Miami Al said...

I dunno, there are months out of the year where my wife and I really need to work Sundays (there are also months out of the year where we are day tripping with the kids 14 hours a day and having a BLAST every Sunday).

We're lucky with family in the area that are happy to take the kids for a few hours if we need to work, but as a weekly occurrence... it's sad that there are parents that really don't want their children around at all.

Dave said...

See, this is a problem the secular world solved with television.



Sima said...

This summer,after realizing that the available (and expensive) day camp offered glorified babysitting services, I decided to keep all five of my children (3-11 years) at home. I teach, so summers are my vacation as well. This decision was greeted in my community with derision, incredulity, and shock -- I heard many variations of the quote you gave above. By the time school ended, I was second-guessing myself but the state of our finances at the time made my decision even more irrevocable.
Verdict? The most wonderful, relaxing, enjoyable summer I have ever spent with my children. My children loved it as well. We didn't do too much, we just lived day-to-day life with occasional trips to local (and cheap) attractions. We shopped for groceries, did housework, baked. The boys dug holes in the backyard and collected worms. The girls spent a lot of time doing crafts. Together, they formed a unit that entertained itself for ten weeks. I wasn't even tired of them by the time school started.
If you had told me five years ago that I would have done this, I would have thought you were crazy, but my children are a pleasure and I needed to spend serious quantity time with them to see it.

Offwinger said...

I don't think this is about large families or entitlements.

I think there is a strong movement in the Orthodox world against PARENTING, especially in the Yeshivish world, and especially with boys. This program is just another example of that "age creep" into separating children from their parents, especially boys from their mothers & sisters.

There seems to be this sense that your kids need to be immersed, full time, in the care of others. In yeshivahs - with longer and longer hours, with Sunday school, with Motzei Shabbat extra learning programs (though sometimes fathers are included, but certainly not mothers). With camp and sleepaway camp at younger and younger ages. With sending to yeshivah away for high school, even when a perfectly good option exists locally or even "dorming" in one's own neighborhood!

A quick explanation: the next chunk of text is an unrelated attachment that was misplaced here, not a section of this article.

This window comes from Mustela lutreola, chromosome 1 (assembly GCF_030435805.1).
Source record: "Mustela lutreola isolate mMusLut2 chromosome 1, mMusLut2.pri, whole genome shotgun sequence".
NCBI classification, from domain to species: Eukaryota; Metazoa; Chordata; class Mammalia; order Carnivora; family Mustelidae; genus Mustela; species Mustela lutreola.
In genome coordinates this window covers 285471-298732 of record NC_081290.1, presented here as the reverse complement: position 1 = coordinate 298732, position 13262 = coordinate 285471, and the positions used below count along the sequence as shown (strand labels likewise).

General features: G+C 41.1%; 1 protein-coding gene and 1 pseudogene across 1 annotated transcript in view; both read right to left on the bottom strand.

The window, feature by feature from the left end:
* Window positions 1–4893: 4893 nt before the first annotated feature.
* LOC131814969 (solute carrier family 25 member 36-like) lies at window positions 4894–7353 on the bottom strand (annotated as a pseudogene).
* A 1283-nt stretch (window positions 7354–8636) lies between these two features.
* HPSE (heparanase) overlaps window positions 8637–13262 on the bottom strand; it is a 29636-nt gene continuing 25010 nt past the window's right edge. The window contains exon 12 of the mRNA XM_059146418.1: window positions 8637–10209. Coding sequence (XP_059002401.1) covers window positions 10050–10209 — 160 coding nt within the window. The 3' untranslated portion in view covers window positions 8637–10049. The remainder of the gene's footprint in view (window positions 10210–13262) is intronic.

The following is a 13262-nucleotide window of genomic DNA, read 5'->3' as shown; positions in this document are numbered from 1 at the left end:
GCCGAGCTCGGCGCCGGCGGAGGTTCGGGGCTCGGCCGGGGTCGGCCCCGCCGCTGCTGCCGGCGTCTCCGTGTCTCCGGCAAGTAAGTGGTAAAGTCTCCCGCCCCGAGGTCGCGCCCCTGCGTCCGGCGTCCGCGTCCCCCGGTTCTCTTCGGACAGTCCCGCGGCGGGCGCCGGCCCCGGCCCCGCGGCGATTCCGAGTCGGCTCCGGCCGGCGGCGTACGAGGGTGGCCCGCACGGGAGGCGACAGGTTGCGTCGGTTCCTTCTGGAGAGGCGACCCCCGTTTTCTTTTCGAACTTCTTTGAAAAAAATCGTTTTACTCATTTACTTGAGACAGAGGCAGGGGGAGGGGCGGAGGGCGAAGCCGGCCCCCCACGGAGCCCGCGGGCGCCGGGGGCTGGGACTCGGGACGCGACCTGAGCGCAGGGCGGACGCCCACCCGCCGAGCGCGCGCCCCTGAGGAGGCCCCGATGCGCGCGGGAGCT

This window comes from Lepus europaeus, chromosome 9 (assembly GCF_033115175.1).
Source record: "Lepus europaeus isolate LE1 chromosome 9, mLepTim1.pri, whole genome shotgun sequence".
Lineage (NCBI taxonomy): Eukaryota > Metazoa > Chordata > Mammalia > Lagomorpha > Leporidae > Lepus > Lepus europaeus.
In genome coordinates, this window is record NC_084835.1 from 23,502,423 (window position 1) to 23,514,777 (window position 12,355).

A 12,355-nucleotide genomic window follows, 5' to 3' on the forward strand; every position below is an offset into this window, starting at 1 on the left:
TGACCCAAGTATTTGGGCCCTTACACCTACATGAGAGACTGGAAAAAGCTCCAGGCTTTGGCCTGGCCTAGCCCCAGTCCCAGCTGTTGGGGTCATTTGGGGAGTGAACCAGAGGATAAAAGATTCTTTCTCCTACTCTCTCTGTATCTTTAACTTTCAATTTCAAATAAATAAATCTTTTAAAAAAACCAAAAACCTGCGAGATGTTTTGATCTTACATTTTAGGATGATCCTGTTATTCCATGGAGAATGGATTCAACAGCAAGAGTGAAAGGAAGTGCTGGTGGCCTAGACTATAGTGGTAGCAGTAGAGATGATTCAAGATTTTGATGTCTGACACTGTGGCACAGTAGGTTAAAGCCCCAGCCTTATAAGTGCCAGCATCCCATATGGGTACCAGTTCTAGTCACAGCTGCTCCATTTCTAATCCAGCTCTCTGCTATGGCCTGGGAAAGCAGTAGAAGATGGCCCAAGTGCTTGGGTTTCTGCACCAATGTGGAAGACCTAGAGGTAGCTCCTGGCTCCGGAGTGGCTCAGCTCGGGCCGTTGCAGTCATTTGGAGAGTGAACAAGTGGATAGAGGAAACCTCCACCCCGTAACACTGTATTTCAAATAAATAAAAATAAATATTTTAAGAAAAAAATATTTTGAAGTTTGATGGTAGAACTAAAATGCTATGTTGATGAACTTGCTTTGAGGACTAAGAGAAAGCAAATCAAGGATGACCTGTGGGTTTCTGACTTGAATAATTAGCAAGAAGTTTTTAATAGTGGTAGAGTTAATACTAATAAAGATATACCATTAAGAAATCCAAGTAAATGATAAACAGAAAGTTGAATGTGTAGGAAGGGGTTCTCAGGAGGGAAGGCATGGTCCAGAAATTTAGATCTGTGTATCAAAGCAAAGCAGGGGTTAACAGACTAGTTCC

SL, you've written plenty about how important it is to spend TIME with your children, and about how much education begins & ends at home. I agree with you that there is an attitude problem with someone who views their children as something that "keeps them from getting stuff done."

What I wonder is which came first: did people first view their children, especially the boys, as something in the "way" that needed to be sent elsewhere? Or did people cave in to community leaders who want to separate children from their parents at earlier & earlier ages, and may have spread this norm by suggesting to people how much better off they could be if they shipped the kids away?

Anonymous said...


RE: Television

I was thinking the exact same thing!!!

David said...

When I was a kid, I remember the institution of such things as "mother's day out" programs: basically half-day day-care once or twice per week, which would allow a parent to go run errands (i.e. dental appointment) without causing too much fuss.

Sounds like a decent idea to me...

As for the Sunday babysitting service, don't we call that "dad?"

GilaB said...